The Seaforth Highlanders of Canada were formed as the 72nd Regiment in 1910 and the Regiment has a proud history of service in peace and war. The Museum and Archives collect, preserve and exhibit the history of the Regiment. It earned official Canadian Forces military museum status in 2003. This UNOFFICIAL web page was created by the museum’s founder and long-time Curator, Colin MacGregor Stevens, CD (Captain, retired).
BRIEF HISTORY OF THE REGIMENT
The Regiment was formed in 1910 in Vancouver, British Columbia, Canada. The first known fatal casualty was with the “Civil Aid Force” (“Aid to the Civil Power” as we later called it) during the Nanaimo Strike. The 72nd Seaforths contributed thousands of officers and men during the Great War (1914-1919, now called World War I) to the Canadian Expeditionary Force units, principally to the following CEF battalions:
16th Battalion (Comprised of men from 3 or 4 Regiments, including Seaforth Piper James Richardson, posthumous Victoria Cross recipient)
72nd Battalion (All Seaforths)
231st Battalion (All Seaforths, a reserve unit used for reinforcements to replace casualties)
The Seaforths built their own Armoury in 1936 and then turned it over to the Federal Government as I recall. In World War II the 1st Battalion Seaforth proceeded overseas and was in England before the end of 1939. They were part of the 1st Canadian Division and were crucial to the defence during the Battle of Britain. The 1st Division was finally committed to battle in the Invasion of Sicily in 1943. They fought their was through Sicily and Italy, and then were moved to Holland for the closing part of the war.
Seaforths were involved in fighting the great Fraser River Flood of 1948. During the Cold War, the Seaforths provided a complete Company for the Highland Battalion that was stationed in Germany. During the Cold War, Seaforths also served individually supplementing the Regular Army with NATO in Germany. Many Seaforths served on Peacekeeping Missions including UNEF 2 and the former Yugoslavia. A number of Seaforths were in the Battle of the Medak Pocket. Later, others went to Afghanistan. Captain Trevor Greene was famously wounded when struck in the head by an axe.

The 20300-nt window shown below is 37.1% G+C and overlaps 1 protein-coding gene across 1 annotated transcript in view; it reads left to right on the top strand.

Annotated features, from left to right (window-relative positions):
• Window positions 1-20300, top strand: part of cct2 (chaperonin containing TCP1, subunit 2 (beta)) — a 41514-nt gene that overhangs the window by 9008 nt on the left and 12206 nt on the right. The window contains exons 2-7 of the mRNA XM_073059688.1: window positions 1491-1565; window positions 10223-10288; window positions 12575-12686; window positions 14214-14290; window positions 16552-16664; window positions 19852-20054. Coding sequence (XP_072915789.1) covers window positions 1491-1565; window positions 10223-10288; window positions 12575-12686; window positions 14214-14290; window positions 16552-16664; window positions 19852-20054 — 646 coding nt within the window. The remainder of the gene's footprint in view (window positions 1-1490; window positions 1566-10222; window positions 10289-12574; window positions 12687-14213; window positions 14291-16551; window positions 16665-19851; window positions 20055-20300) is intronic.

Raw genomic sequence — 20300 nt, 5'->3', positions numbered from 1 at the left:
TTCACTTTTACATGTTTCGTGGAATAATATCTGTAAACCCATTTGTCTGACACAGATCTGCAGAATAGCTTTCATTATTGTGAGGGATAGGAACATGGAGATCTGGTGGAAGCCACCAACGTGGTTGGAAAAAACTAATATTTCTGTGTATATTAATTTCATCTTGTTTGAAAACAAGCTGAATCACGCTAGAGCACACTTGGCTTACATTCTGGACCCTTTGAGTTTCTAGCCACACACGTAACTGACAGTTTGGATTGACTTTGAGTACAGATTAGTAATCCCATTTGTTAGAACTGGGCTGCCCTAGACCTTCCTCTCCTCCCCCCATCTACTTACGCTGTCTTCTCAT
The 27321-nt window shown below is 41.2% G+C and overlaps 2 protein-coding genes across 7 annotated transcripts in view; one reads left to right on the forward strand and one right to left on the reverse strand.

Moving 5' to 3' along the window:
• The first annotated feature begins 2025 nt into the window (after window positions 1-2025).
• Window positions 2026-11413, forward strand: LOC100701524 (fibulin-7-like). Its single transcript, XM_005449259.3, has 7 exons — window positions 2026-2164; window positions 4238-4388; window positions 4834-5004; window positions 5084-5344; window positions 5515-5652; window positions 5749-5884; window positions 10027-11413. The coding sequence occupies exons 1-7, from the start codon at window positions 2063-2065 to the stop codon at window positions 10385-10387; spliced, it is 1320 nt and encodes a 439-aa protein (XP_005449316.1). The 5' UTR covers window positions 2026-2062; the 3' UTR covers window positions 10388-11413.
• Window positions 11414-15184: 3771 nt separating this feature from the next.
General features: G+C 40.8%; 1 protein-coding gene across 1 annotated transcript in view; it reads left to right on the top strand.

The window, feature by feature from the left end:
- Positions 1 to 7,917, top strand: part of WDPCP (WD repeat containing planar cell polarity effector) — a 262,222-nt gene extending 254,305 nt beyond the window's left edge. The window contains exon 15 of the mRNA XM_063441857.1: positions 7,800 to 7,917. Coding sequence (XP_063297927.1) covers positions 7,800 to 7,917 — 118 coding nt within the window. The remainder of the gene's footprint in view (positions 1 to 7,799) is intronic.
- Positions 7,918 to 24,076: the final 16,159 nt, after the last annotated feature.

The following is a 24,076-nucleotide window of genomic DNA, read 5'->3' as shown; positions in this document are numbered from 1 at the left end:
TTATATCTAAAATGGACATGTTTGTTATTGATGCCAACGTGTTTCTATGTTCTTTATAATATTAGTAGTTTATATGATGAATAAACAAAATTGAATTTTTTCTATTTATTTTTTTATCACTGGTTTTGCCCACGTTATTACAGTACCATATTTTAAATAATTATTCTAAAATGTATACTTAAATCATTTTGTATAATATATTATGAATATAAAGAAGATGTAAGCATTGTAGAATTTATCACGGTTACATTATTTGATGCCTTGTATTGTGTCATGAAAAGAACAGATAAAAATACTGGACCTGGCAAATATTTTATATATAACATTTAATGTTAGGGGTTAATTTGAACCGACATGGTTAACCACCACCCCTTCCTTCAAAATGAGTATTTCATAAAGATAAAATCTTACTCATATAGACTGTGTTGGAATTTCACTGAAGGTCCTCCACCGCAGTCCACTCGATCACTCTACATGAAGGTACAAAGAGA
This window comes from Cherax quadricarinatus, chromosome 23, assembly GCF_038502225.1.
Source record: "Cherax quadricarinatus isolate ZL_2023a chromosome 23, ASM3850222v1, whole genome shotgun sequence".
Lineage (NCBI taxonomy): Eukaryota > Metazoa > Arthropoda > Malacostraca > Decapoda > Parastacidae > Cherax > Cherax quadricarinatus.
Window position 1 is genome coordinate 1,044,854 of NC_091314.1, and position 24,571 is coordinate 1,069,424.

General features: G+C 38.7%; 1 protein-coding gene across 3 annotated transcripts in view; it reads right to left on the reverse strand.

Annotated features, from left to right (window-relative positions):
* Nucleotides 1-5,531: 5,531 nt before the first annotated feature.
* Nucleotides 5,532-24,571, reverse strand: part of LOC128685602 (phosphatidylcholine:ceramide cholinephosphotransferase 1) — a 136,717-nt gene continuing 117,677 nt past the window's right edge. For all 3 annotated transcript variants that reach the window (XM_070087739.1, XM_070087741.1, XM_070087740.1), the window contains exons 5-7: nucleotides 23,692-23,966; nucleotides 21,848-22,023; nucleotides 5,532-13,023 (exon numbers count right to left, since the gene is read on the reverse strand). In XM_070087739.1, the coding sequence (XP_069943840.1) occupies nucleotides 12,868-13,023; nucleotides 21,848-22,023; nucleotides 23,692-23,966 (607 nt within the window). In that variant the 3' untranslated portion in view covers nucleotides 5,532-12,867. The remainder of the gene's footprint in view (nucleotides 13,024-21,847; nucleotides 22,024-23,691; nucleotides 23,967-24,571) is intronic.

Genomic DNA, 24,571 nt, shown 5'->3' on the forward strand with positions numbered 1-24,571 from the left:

HOW THE MUSEUM WAS STARTED
About 1971-2 I found an empty cylindrical tin for 50 Players cigarettes and a Field Message Book in the drawer of the Guest Book table as one entered the Officers’ Mess. Each item had a bullet hole through it! I asked around as to their origin. The Adjutant, Captain Ron Hubner, told me that they had just been brought in. The Accession Register I created at the time recorded them thusly: “1972.22.1 and .2 Carried by Captain McIntosh. Story is that he went “over the top” in WWI with message book in one pocket of his tunic and cigarette tin in other pocket and that a German machinegun [was] shooting at him. He was between the bullets – one bullet passing through each pocket and its contents.” Captain Hubner was drowned in a boating accident soon afterwards in March 1972. I had worked a museum in the late 1960s and I realized that if I had not recorded these stories with the artifacts, then the history would have been lost with Captain Hubner’s death. I started to search the Armoury (see below) where I found many more historic items put away and forgotten. In 1972, I talked to Major John White and got him to agree to give up the room he was using for Officers’ Kit Stores, to move the kit into the Quartermaster’s Stores, and to let me use the room to start the Museum. I have had help along the way in the form of volunteers and Museum Committee. I donated many artifacts and my Platoon Sergeant, Sgt. Bob Adams, donated quite a few firearms to the collection.
I founded the Seaforth Highlanders of Canada Regimental Museum in 1972. It has been moved a number of times in the interim, something which has greatly handicapped its progress, as so many tasks have had to be done multiple times.